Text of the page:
Lt. Col. Matt Konop of Two Rivers is the central figure in a story of serendipity.

He had already been awarded the Bronze Star for gallantry in action during Germany’s massive surprise offensive known as the Battle of the Bulge, the largest and bloodiest single battle of the war, waged in the dense winter forests of the Ardennes just months earlier.

Now it was May of 1945, and Konop’s fluency in Czech (the native tongue of his family) gets him another dangerous assignment: command the advance party of the 2nd Infantry Division’s liberation of southern Czechoslovakia.

Konop and his men are 200 miles behind enemy lines when he makes a stealthy entry into the tiny city of Klenci, finds a secret meeting of the resistance, and informs the group in their own language that his division is coming to free their country. Two days later, he enters his ancestral home of Domazlice, where word has quickly spread that “one of our own” has returned to free the people from six years of occupation by Nazi Germany. He is celebrated as a hero and hoisted upon the shoulders of the townspeople. That image was captured in a photograph, and reproduced upon a plaque that bears Konop’s name and is mounted in the main square of Domažlice.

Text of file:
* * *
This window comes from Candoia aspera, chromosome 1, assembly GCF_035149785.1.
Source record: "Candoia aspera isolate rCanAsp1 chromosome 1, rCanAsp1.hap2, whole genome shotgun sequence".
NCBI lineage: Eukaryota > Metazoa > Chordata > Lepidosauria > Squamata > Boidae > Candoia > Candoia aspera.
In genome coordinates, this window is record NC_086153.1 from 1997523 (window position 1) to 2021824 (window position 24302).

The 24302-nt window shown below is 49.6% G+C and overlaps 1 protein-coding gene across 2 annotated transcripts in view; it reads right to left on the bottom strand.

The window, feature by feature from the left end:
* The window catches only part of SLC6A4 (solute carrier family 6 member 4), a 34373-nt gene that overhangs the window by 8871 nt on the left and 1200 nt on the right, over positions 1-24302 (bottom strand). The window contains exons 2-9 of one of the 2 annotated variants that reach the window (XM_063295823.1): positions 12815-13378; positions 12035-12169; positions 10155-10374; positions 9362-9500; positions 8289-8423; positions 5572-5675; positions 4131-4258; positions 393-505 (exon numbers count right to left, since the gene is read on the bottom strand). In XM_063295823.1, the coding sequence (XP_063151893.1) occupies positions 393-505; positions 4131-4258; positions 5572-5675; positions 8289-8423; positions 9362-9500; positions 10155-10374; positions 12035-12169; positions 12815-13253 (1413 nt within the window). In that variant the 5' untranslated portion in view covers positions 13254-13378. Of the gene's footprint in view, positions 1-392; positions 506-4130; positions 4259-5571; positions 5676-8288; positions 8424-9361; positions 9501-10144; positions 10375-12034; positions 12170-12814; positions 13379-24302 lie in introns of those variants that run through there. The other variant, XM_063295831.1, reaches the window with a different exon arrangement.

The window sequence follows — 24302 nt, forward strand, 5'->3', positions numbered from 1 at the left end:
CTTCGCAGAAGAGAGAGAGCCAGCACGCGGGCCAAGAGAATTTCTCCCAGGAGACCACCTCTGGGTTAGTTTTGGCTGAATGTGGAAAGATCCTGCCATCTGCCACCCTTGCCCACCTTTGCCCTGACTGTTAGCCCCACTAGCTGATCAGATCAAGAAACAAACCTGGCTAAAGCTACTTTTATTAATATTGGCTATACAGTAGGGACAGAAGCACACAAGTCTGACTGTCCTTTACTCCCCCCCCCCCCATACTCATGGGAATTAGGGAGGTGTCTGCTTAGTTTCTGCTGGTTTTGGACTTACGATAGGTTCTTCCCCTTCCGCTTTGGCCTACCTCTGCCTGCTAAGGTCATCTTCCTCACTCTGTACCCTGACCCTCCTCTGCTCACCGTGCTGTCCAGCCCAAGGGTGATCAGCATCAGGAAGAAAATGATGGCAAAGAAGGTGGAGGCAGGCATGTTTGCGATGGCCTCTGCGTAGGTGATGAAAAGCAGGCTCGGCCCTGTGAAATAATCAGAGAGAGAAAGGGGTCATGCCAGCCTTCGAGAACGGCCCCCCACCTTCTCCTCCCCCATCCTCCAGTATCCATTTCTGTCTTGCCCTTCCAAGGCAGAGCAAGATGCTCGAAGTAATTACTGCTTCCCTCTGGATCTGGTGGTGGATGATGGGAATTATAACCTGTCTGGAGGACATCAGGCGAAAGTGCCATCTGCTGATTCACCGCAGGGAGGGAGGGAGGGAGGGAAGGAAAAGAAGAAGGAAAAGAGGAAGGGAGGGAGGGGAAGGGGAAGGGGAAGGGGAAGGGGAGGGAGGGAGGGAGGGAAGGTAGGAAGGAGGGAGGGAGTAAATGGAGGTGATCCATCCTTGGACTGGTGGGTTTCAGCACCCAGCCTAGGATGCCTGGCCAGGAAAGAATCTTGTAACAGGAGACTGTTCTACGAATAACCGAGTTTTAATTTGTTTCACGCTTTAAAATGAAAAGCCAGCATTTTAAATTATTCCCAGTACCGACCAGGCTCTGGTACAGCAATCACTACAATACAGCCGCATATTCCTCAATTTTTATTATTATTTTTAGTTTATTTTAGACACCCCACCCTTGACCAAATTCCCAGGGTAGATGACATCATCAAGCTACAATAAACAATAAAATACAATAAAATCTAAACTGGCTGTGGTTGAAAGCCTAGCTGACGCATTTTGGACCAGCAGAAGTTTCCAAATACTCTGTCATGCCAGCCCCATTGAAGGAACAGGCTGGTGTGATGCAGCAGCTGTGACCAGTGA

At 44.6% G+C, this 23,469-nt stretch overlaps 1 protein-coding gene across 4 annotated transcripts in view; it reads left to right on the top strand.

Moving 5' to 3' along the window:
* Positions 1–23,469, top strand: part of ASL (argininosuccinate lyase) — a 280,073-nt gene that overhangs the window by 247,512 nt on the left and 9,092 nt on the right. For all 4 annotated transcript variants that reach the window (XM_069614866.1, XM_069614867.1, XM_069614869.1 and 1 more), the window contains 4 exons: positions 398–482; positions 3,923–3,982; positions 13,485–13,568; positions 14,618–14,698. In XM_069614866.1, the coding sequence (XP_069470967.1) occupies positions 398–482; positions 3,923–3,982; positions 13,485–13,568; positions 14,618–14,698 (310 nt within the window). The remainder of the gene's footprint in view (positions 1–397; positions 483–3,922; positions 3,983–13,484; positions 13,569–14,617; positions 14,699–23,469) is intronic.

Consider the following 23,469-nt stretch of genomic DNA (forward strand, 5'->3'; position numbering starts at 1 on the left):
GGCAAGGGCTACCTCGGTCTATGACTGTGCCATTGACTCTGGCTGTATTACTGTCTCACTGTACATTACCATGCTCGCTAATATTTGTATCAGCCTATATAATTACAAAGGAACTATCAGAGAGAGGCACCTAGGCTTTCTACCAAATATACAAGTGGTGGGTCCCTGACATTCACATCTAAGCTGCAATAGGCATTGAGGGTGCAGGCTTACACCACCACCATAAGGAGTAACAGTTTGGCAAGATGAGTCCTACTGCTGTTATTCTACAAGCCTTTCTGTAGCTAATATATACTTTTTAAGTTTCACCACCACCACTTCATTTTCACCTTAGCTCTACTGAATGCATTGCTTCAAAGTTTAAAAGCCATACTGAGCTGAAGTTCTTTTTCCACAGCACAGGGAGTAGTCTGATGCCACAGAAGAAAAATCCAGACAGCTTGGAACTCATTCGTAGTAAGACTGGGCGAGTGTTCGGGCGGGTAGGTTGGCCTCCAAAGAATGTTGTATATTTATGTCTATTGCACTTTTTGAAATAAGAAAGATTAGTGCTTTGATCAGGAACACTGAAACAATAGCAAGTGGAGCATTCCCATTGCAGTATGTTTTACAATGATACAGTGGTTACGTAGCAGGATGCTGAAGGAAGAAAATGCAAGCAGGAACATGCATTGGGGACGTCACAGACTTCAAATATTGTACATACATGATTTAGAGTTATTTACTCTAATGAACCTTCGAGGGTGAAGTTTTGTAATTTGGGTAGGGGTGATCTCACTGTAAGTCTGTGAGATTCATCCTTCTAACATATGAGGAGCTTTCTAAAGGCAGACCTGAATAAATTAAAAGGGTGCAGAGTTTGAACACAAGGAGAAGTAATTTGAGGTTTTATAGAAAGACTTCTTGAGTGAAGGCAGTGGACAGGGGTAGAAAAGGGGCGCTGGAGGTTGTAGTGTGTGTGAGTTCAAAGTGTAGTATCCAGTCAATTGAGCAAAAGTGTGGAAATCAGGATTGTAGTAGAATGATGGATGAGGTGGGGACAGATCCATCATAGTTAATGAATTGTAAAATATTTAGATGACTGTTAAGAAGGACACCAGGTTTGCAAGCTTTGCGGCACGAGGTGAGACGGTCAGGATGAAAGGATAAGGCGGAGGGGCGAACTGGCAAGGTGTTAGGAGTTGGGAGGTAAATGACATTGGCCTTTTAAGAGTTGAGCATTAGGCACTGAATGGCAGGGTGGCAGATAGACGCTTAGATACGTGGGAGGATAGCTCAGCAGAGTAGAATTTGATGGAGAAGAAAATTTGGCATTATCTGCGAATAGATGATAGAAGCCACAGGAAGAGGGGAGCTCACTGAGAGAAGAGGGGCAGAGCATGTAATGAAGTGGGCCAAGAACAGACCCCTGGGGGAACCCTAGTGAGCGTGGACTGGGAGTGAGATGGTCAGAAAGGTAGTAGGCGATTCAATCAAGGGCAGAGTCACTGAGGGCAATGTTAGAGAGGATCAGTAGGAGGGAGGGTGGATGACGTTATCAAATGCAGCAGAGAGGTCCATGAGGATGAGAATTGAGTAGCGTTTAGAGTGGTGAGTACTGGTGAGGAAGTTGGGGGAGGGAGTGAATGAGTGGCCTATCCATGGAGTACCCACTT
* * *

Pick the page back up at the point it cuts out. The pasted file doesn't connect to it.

Konop was made an honorary citizen and would visit the city two more times before his death in 1983.

In recent years, the two cities have traded citizen delegations, and officially confirmed their Sister City relationship in 2017. For the first time, students from TRHS made the trek to Domazlice in November. The eight stayed with host families and attended school. Hear them recount this trip of a lifetime at the Lester Public Library 6:30 p.m. Tuesday, Jan. 28.

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